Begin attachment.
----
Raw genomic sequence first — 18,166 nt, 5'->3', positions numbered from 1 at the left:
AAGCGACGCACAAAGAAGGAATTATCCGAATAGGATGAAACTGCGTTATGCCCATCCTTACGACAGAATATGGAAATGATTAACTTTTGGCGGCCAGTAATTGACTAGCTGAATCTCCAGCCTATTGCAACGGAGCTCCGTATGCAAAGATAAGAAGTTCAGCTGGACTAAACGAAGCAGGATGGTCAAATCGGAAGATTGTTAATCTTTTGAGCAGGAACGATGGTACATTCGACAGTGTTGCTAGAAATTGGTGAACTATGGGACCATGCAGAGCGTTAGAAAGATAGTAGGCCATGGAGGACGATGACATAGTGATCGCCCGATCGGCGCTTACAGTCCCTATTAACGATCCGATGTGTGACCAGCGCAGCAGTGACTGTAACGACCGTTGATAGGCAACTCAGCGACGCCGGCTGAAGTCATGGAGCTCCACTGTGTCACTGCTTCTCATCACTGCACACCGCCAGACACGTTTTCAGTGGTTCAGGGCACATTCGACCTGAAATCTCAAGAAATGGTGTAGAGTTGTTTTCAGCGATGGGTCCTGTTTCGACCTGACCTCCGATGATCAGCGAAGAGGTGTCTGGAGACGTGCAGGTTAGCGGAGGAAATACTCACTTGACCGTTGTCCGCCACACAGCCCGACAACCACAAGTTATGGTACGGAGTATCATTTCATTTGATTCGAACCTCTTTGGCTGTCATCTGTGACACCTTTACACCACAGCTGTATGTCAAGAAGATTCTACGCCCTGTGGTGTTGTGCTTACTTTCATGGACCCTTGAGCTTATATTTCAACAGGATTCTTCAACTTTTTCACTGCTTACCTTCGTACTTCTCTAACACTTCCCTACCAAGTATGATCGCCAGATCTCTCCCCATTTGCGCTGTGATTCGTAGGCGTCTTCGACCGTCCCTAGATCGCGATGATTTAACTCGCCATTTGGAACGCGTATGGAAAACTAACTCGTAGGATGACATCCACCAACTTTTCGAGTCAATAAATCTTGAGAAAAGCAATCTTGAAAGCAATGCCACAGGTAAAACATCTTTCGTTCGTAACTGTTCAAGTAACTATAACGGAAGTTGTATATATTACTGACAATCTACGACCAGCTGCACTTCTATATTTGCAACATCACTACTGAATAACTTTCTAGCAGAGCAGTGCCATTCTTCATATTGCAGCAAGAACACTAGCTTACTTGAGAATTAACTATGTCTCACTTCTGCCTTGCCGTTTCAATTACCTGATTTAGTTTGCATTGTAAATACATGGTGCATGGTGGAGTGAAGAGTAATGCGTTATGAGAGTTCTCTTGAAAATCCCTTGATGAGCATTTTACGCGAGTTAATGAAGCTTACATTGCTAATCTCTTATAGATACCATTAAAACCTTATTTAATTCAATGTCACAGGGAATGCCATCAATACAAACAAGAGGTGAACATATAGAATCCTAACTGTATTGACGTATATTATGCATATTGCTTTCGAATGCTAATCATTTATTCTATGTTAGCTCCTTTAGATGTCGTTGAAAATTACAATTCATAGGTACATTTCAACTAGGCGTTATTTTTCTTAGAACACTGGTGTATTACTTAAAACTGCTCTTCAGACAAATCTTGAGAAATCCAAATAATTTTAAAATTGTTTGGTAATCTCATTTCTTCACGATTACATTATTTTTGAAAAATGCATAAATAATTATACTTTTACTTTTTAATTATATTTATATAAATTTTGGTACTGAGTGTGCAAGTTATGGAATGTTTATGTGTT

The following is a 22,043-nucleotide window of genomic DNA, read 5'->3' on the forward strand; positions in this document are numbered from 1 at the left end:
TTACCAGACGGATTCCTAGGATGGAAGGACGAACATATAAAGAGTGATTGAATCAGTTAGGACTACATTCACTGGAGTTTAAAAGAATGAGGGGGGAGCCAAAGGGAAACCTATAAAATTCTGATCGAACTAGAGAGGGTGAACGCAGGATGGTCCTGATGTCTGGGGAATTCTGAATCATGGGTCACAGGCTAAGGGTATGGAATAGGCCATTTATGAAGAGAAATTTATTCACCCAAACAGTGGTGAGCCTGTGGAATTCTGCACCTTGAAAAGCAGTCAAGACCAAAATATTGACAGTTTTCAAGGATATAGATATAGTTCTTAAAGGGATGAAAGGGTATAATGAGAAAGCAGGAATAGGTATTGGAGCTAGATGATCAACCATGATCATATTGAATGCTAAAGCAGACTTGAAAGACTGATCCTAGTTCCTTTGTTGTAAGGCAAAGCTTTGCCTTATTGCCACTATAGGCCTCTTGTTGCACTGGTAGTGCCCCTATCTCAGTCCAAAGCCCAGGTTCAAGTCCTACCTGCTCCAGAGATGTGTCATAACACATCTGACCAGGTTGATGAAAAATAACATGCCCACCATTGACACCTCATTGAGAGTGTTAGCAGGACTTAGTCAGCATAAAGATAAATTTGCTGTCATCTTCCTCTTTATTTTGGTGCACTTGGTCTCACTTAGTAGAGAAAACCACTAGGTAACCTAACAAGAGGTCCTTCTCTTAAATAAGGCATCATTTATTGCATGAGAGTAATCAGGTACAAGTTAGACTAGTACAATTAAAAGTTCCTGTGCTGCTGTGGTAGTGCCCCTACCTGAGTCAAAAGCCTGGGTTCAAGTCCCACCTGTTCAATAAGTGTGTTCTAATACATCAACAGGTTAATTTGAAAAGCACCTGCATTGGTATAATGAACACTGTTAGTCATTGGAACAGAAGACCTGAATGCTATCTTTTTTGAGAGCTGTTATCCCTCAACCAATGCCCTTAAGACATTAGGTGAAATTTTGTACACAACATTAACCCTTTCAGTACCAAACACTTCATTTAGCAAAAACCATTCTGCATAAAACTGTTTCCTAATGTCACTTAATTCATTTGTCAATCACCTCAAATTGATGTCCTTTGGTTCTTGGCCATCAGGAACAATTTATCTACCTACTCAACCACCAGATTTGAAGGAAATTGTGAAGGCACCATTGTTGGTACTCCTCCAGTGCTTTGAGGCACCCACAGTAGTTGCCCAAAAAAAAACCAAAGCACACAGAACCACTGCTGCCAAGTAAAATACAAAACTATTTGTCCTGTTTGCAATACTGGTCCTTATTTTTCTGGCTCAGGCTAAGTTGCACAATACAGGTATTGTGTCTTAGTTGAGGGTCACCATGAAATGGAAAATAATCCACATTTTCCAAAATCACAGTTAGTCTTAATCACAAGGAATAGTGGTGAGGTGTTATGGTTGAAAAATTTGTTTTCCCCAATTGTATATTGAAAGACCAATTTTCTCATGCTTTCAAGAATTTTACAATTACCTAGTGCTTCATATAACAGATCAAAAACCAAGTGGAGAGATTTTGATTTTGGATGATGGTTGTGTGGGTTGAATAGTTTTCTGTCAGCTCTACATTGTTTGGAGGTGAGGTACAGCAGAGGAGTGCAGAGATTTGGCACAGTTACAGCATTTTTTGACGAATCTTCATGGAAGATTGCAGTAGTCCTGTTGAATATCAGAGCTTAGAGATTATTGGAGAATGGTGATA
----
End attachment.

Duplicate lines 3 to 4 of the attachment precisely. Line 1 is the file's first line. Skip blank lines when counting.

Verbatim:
The following is a 22,043-nucleotide window of genomic DNA, read 5'->3' on the forward strand; positions in this document are numbered from 1 at the left end:
TTACCAGACGGATTCCTAGGATGGAAGGACGAACATATAAAGAGTGATTGAATCAGTTAGGACTACATTCACTGGAGTTTAAAAGAATGAGGGGGGAGCCAAAGGGAAACCTATAAAATTCTGATCGAACTAGAGAGGGTGAACGCAGGATGGTCCTGATGTCTGGGGAATTCTGAATCATGGGTCACAGGCTAAGGGTATGGAATAGGCCATTTATGAAGAGAAATTTATTCACCCAAACAGTGGTGAGCCTGTGGAATTCTGCACCTTGAAAAGCAGTCAAGACCAAAATATTGACAGTTTTCAAGGATATAGATATAGTTCTTAAAGGGATGAAAGGGTATAATGAGAAAGCAGGAATAGGTATTGGAGCTAGATGATCAACCATGATCATATTGAATGCTAAAGCAGACTTGAAAGACTGATCCTAGTTCCTTTGTTGTAAGGCAAAGCTTTGCCTTATTGCCACTATAGGCCTCTTGTTGCACTGGTAGTGCCCCTATCTCAGTCCAAAGCCCAGGTTCAAGTCCTACCTGCTCCAGAGATGTGTCATAACACATCTGACCAGGTTGATGAAAAATAACATGCCCACCATTGACACCTCATTGAGAGTGTTAGCAGGACTTAGTCAGCATAAAGATAAATTTGCTGTCATCTTCCTCTTTATTTTGGTGCACTTGGTCTCACTTAGTAGAGAAAACCACTAGGTAACCTAACAAGAGGTCCTTCTCTTAAATAAGGCATCATTTATTGCATGAGAGTAATCAGGTACAAGTTAGACTAGTACAATTAAAAGTTCCTGTGCTGCTGTGGTAGTGCCCCTACCTGAGTCAAAAGCCTGGGTTCAAGTCCCACCTGTTCAATAAGTGTGTTCTAATACATCAACAGGTTAATTTGAAAAGCACCTGCATTGGTATAATGAACACTGTTAGTCATTGGAACAGAAGACCTGAATGCTATCTTTTTTGAGAGCTGTTATCCCTCAACCAATGCCCTTAAGACATTAGGTGAAATTTTGTACACAACATTAACCCTTTCAGTACCAAACACTTCATTTAGCAAAAACCATTCTGCATAAAACTGTTTCCTAATGTCACTTAATTCATTTGTCAATCACCTCAAATTGATGTCCTTTGGTTCTTGGCCATCAGGAACAATTTATCTACCTACTCAACCACCAGATTTGAAGGAAATTGTGAAGGCACCATTGTTGGTACTCCTCCAGTGCTTTGAGGCACCCACAGTAGTTGCCCAAAAAAAAACCAAAGCACACAGAACCACTGCTGCCAAGTAAAATACAAAACTATTTGTCCTGTTTGCAATACTGGTCCTTATTTTTCTGGCTCAGGCTAAGTTGCACAATACAGGTATTGTGTCTTAGTTGAGGGTCACCATGAAATGGAAAATAATCCACATTTTCCAAAATCACAGTTAGTCTTAATCACAAGGAATAGTGGTGAGGTGTTATGGTTGAAAAATTTGTTTTCCCCAATTGTATATTGAAAGACCAATTTTCTCATGCTTTCAAGAATTTTACAATTACCTAGTGCTTCATATAACAGATCAAAAACCAAGTGGAGAGATTTTGATTTTGGATGATGGTTGTGTGGGTTGAATAGTTTTCTGTCAGCTCTACATTGTTTGGAGGTGAGGTACAGCAGAGGAGTGCAGAGATTTGGCACAGTTACAGCATTTTTTGACGAATCTTCATGGAAGATTGCAGTAGTCCTGTTGAATATCAGAGCTTAGAGATTATTGGAGAATGGTGATA